This has been a recurring scenario in technology. For example, the mobile phones of the 1980s were expensive, bulky and only for the Wall Street elite. As time went on, processes improved, standards were set, and the price of mobile phones came down. Were jobs in cellphone factories lost as a result of improved manufacturing standards? No. Improved manufacturing triggered a ‘revolution’ of its own, and now nearly everyone has a mobile phone. This, in turn, has triggered the creation of new jobs through applications and other technologies based on mobile phones – all driven by the automation that made them inexpensive. The Luddites who campaigned against technology in the days of the Industrial Revolution were ultimately proved wrong.
The long-term benefit of technology is still a controversial subject. Yes, cellphones did create thousands of jobs, but what about the industries they destroyed? How about the jobs at traditional switched exchanges, for example? How many of those workers were able to repurpose their skills to the mobile sector? The issue is not a simple one.
As old technologies are replaced, skills are needed to support and develop the new technologies. However, it’s a slow process. Some historians believe that it took generations before the job-creating impact of the Industrial Revolution came to fruition. The Industrial Revolution did not take place over a few weeks; it took decades. Thousands of people working in craft industries saw demand decline for their homemade, more expensive products. Those who did not live close to mills often moved their families to completely different areas to compete with other people, who had also traveled miles, for the limited number of jobs. The mills could not scale quickly enough to replace the jobs they had destroyed, and people could not simply ‘reskill’ overnight – they had families to feed and possessed skills that had been handed down to them through generations.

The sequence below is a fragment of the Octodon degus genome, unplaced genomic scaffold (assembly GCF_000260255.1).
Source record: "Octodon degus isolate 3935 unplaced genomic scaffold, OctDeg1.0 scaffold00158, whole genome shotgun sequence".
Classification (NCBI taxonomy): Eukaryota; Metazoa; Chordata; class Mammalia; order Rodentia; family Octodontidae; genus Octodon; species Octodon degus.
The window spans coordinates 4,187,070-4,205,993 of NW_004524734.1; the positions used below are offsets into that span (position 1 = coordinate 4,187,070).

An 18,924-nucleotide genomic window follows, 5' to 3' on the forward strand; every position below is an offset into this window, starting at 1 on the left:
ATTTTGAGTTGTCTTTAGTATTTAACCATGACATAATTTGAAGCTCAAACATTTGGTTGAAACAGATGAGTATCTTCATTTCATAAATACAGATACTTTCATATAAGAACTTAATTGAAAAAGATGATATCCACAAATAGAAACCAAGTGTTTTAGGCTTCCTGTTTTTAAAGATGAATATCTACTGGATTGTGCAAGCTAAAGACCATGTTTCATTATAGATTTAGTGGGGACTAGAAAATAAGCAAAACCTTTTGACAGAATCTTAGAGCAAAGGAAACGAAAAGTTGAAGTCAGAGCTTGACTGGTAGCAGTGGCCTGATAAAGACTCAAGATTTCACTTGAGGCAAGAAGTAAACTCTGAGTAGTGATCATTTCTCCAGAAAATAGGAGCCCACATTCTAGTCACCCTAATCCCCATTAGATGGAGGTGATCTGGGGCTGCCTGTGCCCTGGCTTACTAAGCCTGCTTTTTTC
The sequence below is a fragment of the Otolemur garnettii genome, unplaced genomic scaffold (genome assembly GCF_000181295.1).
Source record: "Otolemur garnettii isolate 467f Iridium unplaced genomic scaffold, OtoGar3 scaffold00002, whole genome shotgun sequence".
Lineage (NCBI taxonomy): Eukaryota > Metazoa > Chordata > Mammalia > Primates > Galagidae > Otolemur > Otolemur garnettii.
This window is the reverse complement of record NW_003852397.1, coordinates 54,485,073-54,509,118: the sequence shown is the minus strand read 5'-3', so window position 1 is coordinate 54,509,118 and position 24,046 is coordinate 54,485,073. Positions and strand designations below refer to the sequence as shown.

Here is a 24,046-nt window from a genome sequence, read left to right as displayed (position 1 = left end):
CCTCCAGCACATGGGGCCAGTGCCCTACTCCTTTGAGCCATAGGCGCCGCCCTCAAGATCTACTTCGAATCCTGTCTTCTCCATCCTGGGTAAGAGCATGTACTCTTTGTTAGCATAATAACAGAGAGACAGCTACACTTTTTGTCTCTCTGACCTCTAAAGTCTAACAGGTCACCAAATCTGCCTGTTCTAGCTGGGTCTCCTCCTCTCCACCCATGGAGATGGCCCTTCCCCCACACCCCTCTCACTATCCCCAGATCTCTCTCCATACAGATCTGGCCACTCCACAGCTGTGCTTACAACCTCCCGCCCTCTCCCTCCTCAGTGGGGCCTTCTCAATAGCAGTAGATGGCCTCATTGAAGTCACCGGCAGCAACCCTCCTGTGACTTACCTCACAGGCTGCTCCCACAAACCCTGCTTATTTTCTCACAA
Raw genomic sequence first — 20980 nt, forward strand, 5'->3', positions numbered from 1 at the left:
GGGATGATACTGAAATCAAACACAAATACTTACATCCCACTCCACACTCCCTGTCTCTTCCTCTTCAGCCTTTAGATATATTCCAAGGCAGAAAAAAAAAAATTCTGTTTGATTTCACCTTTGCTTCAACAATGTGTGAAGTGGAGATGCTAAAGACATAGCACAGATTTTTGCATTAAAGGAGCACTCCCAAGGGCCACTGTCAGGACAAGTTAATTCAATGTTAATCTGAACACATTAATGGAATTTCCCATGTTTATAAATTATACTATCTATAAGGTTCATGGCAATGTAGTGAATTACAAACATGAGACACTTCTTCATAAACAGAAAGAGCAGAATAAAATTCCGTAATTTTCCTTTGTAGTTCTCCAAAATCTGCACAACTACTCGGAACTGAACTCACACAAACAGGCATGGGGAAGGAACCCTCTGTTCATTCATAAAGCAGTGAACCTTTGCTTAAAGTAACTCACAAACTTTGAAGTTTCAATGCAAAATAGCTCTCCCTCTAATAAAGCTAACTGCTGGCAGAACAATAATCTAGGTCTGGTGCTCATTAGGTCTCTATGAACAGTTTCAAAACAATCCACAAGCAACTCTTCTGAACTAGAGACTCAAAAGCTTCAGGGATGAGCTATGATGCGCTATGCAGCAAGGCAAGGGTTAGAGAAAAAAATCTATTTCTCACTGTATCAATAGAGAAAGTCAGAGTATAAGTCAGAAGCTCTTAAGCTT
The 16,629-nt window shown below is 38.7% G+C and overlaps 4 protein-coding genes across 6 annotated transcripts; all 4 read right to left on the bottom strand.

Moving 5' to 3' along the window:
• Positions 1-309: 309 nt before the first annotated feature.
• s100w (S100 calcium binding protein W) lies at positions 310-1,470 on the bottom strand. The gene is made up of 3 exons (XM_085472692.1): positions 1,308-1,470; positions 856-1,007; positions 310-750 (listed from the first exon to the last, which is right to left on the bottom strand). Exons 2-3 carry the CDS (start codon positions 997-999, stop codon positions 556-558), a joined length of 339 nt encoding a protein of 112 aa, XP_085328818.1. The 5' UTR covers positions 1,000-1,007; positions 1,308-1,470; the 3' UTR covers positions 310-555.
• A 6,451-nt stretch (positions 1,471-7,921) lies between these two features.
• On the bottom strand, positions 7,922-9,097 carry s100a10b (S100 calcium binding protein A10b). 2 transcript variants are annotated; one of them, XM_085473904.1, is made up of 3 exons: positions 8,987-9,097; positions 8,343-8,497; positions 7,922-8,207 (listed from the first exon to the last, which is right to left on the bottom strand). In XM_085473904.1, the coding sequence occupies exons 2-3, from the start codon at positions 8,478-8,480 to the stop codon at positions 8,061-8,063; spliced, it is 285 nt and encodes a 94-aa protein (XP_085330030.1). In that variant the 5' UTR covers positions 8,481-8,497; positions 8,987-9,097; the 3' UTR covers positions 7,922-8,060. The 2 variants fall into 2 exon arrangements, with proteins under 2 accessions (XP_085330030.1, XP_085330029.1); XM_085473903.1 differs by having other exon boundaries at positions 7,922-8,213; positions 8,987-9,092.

It is generally accepted that automation causes short-term job losses; whether it also creates long-term job benefits is debatable. We, in the 21st Century, benefit in this regard from the internet. The internet offers users unprecedented access to learn new skills; it generally improves access to education, which means that those who are disintermediated as a result of technological change have a better chance of moving into a new line of work. In the mobile revolution, many people experienced in fixed-line or switching networks were able to apply their old skills to this new area, and shrewd companies invested in education so that they could create demand.
But it is not always so simple. Amazon Go is a prime example of a technology that could cause the layoffs of millions of people in one fell swoop. With Go, shoppers will no longer need to queue up to pay for goods – they just browse around the shop, pick up what they need and leave. The store is set up to detect what is in shoppers’ baskets and to automatically charge them and then send a receipt. Each year, users will save hours not standing in lines, and stores will save millions in payroll, which could result in lower prices. But what about the millions of people employed globally in the retail sector? Where will they go? Many of these workers are also the customers that will use the stores and bring in revenue. Of course, supermarkets will still need shelf-stockers, technicians and customer service reps – but will they move cashiers into these roles? To some degree, yes, but the lure of cheaper prices will mean a large percentage will likely be laid off.